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Applied Science and Engineering
Cost Analysis and Budgeting
Benchmarking and Performance Criteria
The keys to conducting an effective safety inspections are to know
the goals, identify who should perform the inspection and what
tools to use, understand how to find hazards and make sure to complete
all of the follow-up procedures
Prevention through design (PTD), or design for construction safety, is the concept of protecting construction workers addressing safety in the design process. PTD is the most effective way of eliminating construction hazards. It represents the highest level of the hierarchy of controls
ASSE Safety 2015 Proceedings.
ASSE Safety 2014 Proceedings.
This modeling project involves not only the construction of a three dimensional model, but would also entail the analysis of Occupational Safety and Health Administration (OSHA) Construction Safety Standards and accident case study research applicable to the work undertaken. This
model approach to teaching about “construction safety concepts” has been effectively utilized in the Construction Safety course (SFTY 3553) offered in the Department of Occupational Safety and Health at
Southeastern Oklahoma State University (SE)
This paper/presentation examines the UK/EU experience of risk prevention through proactive design and management in the Construction industry. It reviews the recent changes in the Construction (Design and Management) Regulations, 2015 which fully come into force on 1st October, 2015. These new CDM Regulations now reflect best practice in the industry and highlight the required core competencies of all players, including designers/architects, clients, contractors/sub-contractors and site management teams.It also sets out the typical UK approach to contractor selection/approval and project management.
Virtual Design and Construction (VDC/BIM) may be used to plan and communicate project
safety measures and to improve project safety during construction and in facility
operations. Creating a virtual building in 3D allows for a clear understanding of the proposed
building by all stakeholders, regardless of their ability to read drawings. The building is spatially
correct and can therefore be used for to identify and mitigate safety hazards in the planning stage
that would affect construction and operations of the building. This paper will review how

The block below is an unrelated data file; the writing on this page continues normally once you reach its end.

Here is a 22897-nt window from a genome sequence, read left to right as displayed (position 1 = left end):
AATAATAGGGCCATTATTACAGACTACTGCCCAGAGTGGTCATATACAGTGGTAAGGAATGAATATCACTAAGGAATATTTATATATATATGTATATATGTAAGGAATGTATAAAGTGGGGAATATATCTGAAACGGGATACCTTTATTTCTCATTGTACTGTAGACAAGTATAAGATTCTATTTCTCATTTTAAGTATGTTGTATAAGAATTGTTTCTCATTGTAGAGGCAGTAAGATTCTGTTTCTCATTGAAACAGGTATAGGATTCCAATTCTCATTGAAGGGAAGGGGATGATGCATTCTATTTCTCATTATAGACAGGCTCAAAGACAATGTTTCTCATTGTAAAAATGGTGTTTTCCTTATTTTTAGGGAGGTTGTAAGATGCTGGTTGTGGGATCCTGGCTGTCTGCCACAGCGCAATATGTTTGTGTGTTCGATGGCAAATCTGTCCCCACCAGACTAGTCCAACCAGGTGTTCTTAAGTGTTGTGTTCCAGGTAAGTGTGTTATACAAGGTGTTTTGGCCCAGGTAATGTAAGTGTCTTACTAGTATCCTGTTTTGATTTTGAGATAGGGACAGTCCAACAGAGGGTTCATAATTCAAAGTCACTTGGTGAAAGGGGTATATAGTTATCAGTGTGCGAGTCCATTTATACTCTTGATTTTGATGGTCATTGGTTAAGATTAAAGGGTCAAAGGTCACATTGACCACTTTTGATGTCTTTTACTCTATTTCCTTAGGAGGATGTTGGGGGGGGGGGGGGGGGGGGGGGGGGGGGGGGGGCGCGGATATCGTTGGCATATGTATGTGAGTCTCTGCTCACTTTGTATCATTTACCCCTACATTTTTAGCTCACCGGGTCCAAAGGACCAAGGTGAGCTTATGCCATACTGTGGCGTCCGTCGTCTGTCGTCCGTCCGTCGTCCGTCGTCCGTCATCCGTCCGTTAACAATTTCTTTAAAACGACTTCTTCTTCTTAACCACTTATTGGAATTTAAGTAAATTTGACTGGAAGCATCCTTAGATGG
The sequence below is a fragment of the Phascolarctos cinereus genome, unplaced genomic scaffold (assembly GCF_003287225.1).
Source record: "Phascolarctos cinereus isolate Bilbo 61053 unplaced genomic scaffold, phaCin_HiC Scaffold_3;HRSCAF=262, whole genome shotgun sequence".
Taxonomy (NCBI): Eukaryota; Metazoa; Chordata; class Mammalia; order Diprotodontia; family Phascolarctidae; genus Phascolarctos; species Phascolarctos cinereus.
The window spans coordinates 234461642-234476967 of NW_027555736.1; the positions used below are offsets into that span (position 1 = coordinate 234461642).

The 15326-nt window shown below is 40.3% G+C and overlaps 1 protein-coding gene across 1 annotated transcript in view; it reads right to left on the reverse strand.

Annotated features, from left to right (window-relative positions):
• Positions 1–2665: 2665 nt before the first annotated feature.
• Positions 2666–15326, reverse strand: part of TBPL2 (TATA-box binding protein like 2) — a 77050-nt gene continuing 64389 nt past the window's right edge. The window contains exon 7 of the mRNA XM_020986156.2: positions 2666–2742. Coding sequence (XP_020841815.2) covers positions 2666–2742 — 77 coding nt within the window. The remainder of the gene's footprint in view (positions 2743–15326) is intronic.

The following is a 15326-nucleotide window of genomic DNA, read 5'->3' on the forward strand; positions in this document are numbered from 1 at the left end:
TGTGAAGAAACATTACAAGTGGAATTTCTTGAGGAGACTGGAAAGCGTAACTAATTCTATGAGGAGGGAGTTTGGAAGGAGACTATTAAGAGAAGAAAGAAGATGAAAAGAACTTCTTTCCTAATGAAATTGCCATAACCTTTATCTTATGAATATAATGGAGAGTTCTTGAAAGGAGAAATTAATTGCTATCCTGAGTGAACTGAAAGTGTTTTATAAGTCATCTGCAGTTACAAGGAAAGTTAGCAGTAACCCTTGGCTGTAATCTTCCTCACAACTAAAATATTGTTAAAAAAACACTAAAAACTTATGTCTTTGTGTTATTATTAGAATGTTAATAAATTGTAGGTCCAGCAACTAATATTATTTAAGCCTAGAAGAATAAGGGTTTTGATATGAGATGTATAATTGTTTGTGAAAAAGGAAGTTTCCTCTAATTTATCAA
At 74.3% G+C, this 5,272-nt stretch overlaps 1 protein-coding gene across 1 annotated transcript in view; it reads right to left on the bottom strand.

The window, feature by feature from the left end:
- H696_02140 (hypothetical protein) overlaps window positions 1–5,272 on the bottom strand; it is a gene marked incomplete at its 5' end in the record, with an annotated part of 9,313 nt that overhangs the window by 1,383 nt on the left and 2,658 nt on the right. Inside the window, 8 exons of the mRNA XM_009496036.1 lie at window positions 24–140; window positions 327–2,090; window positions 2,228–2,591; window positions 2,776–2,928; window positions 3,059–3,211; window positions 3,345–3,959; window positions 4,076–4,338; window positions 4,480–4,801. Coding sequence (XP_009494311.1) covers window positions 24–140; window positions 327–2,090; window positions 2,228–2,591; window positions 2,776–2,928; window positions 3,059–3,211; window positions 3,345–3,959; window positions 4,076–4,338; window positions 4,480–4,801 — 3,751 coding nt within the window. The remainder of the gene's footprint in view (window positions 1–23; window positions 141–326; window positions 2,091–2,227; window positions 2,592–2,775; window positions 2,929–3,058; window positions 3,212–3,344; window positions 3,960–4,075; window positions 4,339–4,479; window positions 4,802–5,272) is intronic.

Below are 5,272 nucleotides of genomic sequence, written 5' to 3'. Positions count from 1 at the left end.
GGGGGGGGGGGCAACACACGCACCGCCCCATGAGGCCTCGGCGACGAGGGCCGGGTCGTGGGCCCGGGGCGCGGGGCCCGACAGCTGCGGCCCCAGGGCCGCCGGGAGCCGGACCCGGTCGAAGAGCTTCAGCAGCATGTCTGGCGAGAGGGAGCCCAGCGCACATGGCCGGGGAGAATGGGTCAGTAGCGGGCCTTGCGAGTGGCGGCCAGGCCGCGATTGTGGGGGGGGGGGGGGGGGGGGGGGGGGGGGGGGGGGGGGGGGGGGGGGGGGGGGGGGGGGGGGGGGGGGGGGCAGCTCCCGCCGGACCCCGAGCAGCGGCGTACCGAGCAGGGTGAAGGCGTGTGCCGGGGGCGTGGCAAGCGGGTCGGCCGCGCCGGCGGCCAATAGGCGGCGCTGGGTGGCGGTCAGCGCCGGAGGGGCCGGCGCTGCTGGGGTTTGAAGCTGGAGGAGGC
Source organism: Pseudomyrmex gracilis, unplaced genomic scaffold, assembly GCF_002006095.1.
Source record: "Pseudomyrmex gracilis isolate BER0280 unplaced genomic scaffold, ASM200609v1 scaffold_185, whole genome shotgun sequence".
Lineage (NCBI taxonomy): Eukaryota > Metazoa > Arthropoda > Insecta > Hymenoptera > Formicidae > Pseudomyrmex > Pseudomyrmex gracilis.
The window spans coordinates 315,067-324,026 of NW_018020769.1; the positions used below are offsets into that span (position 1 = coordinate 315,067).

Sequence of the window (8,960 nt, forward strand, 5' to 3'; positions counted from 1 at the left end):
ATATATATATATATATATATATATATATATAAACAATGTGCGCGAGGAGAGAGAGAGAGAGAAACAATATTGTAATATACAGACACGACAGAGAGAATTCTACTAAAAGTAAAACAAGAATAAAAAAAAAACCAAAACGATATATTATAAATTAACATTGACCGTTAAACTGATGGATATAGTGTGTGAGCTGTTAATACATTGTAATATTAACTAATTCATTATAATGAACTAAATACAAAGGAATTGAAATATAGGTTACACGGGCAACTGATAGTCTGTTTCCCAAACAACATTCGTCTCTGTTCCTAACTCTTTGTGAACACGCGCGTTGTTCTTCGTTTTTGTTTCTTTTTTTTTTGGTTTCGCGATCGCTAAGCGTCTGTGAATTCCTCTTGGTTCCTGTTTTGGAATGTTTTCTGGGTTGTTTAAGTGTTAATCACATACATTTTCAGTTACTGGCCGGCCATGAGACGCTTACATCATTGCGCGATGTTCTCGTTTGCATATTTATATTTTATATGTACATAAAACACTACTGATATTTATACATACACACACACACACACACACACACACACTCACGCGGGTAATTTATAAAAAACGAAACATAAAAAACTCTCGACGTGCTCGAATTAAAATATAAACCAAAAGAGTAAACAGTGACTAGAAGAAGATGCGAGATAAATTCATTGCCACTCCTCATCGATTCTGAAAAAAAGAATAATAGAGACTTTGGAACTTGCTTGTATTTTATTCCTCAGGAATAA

VDC/BIM may be used throughout all phases of the project lifecycle to enhance safety.
Falls from ladders remain a critical safety issue within the workplace due to the frequency at
which falls occur and the severity of the resulting injuries. Guidelines for safe ladder use state
that the body should remain within the rails of the ladder (“belly button” or “belt buckle” rule),
yet, many ladder falls occur while workers are performing extended lateral reaches during task
performance. Falls can occur because the individual loses balance and falls off the ladder or
because the ladder tips over, causing the individual to fall with it. This paper will explore the effect of motivation (task completion) on lateral reach distances performed by experienced ladder users while working on stepladders of different heights.
The American Society of Safety Engineers (ASSE) offers assistance to both safety professionals
and employers of safety professionals through its on-line resource the Body of Knowledge. This
powerful tool helps users identify best practices to better protect people, property, and the
environment. For professionals in the field seeking resources and guidance, the Body of Knowledge includes checklists, technical papers, presentation information, training material, and program outlines in a variety of formats including web links, Word documents, PDFs, PowerPoint slides, and videos.
Annual injury and fatality rates in the US construction industry are currently higher and perhaps among the highest of all US industry sectors. Safety culture has become, in some sense, a label
attached too much of the entire constellation of efforts that have been accomplished to address work safety in construction and in other industries. Although the first safety culture studies of the construction industry were completed thirty-five years ago, safety culture has not yet been
clearly defined. A frequent question is “what’s the difference between safety culture and safety climate?”
The Body of Knowledge project is dedicated to creating a living reference that represents the collective knowledge of the Safety, Health and Environmental profession. While the preliminary work has begun, there is still more to do. The purpose of this website is to introduce subject areas that will eventually be part of the Body of Knowledge, and to gather feedback on the future direction, and ongoing assessment of what needs to be completed.
Contribute your knowledge and be a part of something big.